صور الصفحة
PDF
النشر الإلكتروني

Lovers and madmen have such seeching brains,
Such shaping fantasies, that apprehend
More than cool reason ever comprehends.
The lunatick, the lover, and the poet,
Are of imagination all compact :
One sees more devils than vast hell can hold;
The madman. While the lover, all as frantick,
Sees Helen's beauty in a brow of Egypt.
The poet's eye; in a fine frenzy rowling,
Doth glance from heaven to earth, from earth to heav'n;
And as imagination bodies forth
The forms of things unknown, the poet's pen
Turns them to shape, and gives to aiery nothing
A local habitation and a name.
Such tricks hath strong imagination,
That if he would but apprehend fome joy,
He comprehends some bringer of that joy";
Or in the night imagining some fears
How easy is a bush supposłd a bear?

Hip. But all the tory of the night told over,
And all their minds transfigur'd fo together,
More witnesseth than fancy's images,
And grows to something of great constancy,
But, howsoever, strange and admirable.

Enter Lysander, Demetrius, Hermia, and Helena.
The. Here come the lovers, full of joy and mirth.
Joy, gentle friends; joy and fresh days of love
Accompany your hearts.

Lys. More than to us, Wait on your royal walks, your board, your bed. The. Come now, what maks, what dance's shall we have, VoL, I,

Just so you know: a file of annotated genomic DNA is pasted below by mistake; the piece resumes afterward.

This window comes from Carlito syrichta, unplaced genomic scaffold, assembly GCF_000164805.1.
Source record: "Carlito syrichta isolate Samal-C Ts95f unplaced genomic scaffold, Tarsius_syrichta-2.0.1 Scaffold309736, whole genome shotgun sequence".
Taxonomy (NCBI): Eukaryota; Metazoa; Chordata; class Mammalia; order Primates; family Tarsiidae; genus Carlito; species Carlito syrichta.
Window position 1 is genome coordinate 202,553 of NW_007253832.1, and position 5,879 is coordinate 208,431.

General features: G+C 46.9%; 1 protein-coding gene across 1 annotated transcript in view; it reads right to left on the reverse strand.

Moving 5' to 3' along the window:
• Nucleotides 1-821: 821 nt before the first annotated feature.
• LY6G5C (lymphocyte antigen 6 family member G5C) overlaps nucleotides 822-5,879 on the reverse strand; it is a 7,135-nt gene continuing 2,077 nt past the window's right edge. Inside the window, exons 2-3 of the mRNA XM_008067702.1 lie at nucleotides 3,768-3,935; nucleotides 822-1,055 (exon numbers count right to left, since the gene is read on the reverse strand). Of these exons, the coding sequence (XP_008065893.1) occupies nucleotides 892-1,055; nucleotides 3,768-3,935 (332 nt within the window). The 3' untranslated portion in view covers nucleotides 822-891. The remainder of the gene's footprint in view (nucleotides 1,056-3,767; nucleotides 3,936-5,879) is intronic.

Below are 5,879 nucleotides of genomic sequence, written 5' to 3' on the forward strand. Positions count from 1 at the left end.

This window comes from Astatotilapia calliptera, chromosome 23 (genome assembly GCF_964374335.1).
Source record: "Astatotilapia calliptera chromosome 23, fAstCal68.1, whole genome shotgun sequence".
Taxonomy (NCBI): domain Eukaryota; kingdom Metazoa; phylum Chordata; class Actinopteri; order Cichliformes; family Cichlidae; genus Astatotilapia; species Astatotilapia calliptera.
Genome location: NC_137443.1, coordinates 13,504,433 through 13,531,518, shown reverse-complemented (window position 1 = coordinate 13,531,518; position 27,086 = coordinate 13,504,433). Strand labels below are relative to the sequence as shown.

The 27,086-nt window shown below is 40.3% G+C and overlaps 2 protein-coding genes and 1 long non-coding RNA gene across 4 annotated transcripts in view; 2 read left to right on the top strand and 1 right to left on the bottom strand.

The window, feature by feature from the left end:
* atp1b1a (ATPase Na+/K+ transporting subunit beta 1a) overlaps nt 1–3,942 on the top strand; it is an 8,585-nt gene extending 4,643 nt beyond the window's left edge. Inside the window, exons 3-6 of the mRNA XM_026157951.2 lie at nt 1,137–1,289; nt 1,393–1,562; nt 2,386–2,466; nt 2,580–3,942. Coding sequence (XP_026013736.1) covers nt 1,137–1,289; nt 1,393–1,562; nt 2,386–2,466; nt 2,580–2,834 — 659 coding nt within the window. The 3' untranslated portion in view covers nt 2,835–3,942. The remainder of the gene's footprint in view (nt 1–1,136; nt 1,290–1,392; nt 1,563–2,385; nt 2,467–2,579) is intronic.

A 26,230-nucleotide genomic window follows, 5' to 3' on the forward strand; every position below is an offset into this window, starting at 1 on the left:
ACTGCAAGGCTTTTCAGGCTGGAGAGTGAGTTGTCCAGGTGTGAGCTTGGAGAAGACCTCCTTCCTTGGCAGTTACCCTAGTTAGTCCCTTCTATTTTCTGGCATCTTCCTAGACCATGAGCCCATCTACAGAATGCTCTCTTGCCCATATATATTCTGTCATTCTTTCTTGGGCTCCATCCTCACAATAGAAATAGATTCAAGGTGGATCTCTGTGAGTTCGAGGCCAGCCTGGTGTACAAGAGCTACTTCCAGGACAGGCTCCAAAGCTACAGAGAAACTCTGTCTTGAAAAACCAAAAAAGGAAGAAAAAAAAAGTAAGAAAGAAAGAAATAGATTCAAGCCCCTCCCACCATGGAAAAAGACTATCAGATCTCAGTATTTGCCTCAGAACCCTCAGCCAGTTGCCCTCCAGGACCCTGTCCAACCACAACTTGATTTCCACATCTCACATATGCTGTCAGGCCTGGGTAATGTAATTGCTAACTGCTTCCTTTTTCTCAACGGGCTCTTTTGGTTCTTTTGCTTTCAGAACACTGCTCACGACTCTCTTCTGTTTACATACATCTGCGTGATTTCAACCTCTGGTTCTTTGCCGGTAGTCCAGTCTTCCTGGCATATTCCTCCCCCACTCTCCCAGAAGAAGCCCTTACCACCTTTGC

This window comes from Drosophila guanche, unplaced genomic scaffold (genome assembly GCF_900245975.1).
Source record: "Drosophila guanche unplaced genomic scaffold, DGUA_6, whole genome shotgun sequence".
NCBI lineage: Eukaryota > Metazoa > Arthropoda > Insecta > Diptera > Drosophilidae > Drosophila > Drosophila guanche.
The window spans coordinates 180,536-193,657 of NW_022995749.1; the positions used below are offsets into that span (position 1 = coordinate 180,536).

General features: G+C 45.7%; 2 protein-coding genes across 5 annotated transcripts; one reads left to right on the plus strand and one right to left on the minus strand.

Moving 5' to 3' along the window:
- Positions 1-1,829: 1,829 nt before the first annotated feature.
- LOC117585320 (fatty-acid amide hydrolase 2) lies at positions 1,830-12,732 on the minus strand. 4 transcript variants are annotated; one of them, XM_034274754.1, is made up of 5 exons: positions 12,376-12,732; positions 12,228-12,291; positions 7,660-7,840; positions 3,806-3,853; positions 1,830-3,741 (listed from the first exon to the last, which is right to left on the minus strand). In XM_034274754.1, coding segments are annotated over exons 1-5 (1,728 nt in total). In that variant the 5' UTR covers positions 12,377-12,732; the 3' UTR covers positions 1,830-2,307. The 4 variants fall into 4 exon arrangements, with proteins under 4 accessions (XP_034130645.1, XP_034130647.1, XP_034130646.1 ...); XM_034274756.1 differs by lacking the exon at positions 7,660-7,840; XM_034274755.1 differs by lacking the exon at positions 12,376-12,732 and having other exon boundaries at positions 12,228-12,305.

L

To wear away this long age of three hours,
Between our after-supper and bed-time?
Where is our usual manager of mirth?
What revels are in hand? is there no play,
To ease the anguish of a torturing hour?
Call Philostrate.

Enter Philostrate.

Philost. Here, mighty Theseus.

Thê. Say, what abridgment have you for this evening! What malk? what musick ? how fhall we beguile The lazy time, if not with fome delight!

Philost. There is a brief, how many sports are ripe: Make choice of which your highness will fee first.

[Giving a paper. The. (reads.] “ The battle with the Centaurs, to be

sung by an Athenian eunuch to the harp."
We'll none of that. That I have told my love,
In glory of my kinsman Hercules.
" The riot of the tipfy Bacchanals,
“Tearing the Thracian singer in their rage."
That is an old device; and it was play'd,
When I from Thebes came last a conqueror.
“ The thrice three mules mourning for the death

Of learning, late deceas'd in beggary."
That is some satire, keen and critical;
Not forting with a nuptial ceremony.
" A tedious brief scene of young Pyramus,
“And his love Thisby; very tragical mirth."
Merry and tragical? tedious and brief?
That is hotice, and wonderous strange snow.
How Thall we find the concord of this difcord ?

99

PhilosT. A play there is, my lord, fome ten words long, Which is as brief, as I have known a play, But by ten words, my lord, it is too long; Which makes it tedious : for in all the play There is not oné word apt, one player fitted, And tragical, my noble lord, it is : For Pyramus therein doth kill himself. Which, when I faw rehears'd, I must confess, Made mine eyes water ; but more merry tears The passion of loud laughter never seed.

THE. What are they, that do play it?

Philost. Hard-handed men, that work in Athens here, Which never labour'd in their minds till now And now have toil'd their unbreath'd memories With this same play, against your nuptialş.

Tae. And we will hear it.

Philost. No, my noble lord,